2. Soil with added sand to make it lighter

  3. Sifted Cooled Wood Ash - inexpensive, caustic, organic and is harmful to parasites - we use this

  4. Diatomacious earth (Dio) - these organic crushed fossilized diatoms are microscopically sharp. They cut the gut and kill any insect that ingests them including mites and lice. Not harmful to chickens but try to use dust mask when handling it. We use this if we run out of ash.

  5. A non-organic carbaryl or other commercial dusting powder can be added to a soil mix if your chickens have severe parasite infestation. They know when they need to dust bath.

Sumatra hen in mid dust bath
Sumatra hen in mid dust bath | Source

It is very important to have a dust bath in cold climates where hens may be inside for months on end in winter. Often after 2-3 months straight of being inside, the parasite load is high and can kill chickens by draining their blood and causing anaemia. If a hen goes off its legs and is too weak to move, you must check for lice or mites. Hopefully providing a dust bath will stop an infestation getting too far.

We'd love for you to share your dust bathing & chicken care tips!

    0 of 8192 characters used
    Post Comment

    • Sharidenise profile image

      Sharidenise 4 years ago from Louisville, TN

      Fascinating info. Loved the dusting in action photo!!

    • Skeffling profile image

      Skeffling 6 years ago from Wiarton, Ontario, Canada

      thanks for commenting Agnes. I absolutely love watching them dust-bath. It's a sure sign they are content! I think they look so funny sprawled on their side with a wing opened up, basking but looking like they crashed into the ground.

      Your mystery chicks sound like they are settling in just fine! Still working on that ID hub, got thousands of chick photos to go through! You can always send me pics too and where you got them from, it may help narrow it down.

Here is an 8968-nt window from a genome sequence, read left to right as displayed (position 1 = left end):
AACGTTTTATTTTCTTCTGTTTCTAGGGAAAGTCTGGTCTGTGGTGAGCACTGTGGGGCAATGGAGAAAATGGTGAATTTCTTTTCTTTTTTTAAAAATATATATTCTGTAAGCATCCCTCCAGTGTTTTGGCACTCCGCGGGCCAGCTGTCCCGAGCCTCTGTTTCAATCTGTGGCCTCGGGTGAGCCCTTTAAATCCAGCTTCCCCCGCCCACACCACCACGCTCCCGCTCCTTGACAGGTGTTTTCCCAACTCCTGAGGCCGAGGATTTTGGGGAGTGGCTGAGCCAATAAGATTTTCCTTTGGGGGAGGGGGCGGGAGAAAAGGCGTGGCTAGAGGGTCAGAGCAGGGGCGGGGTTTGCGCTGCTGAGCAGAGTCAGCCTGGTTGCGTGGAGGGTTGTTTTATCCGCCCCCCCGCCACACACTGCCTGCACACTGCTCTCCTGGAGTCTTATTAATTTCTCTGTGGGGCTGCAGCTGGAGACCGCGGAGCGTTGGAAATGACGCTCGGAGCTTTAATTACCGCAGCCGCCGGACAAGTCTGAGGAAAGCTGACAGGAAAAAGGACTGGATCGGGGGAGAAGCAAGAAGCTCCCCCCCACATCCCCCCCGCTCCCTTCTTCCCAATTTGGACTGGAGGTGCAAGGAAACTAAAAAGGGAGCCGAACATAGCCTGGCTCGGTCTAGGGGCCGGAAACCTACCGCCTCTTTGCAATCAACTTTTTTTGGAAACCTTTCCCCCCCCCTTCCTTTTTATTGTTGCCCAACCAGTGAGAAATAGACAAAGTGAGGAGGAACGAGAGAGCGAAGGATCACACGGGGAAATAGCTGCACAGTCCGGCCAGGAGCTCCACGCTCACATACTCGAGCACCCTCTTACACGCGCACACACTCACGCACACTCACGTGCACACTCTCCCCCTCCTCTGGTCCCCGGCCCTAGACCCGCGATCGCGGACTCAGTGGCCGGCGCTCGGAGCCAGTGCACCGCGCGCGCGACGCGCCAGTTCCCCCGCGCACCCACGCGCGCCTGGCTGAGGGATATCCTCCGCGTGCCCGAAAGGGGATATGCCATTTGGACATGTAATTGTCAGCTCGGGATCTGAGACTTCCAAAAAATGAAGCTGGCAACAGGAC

• Agnes Penn profile image

      Maria del Pilar Perez 6 years ago from Nicholson, Pennsylvania, USA

      I love the action-packed pics! Looking at my little chicks rolling around the garden soil made me wonder if they were sick or extremely happy. I'm at ease now. Thanks for the hub and sharing your experience.

    • Skeffling profile image

      Skeffling 6 years ago from Wiarton, Ontario, Canada

      Hi Francesca. Thanks for your kind compliments. I have had chickens 4 years and have learned everything in that time! The ash box tip came from our feed store the first fall, they have been so helpful.

      I hope you get chickens. The eggs are awesome. They are so addictive though, especially when you start looking at all the heritage breeds. By having a flock you can pure breed, they pay for their feed quickly when you can sell hatching eggs for 5-10x eating eggs price in the spring.

      I have finally figured out which ones we love the best now. Hybrids have their place but I love having a multi-coloured flock running about!

    • Francesca27 profile image

      Francesca27 6 years ago from Hub Page

      Your score should be 100! You have some of the best hubs I've ever read! The information that you provide is spot on. We were talking about raising chickens for maybe next year. Thank you so much.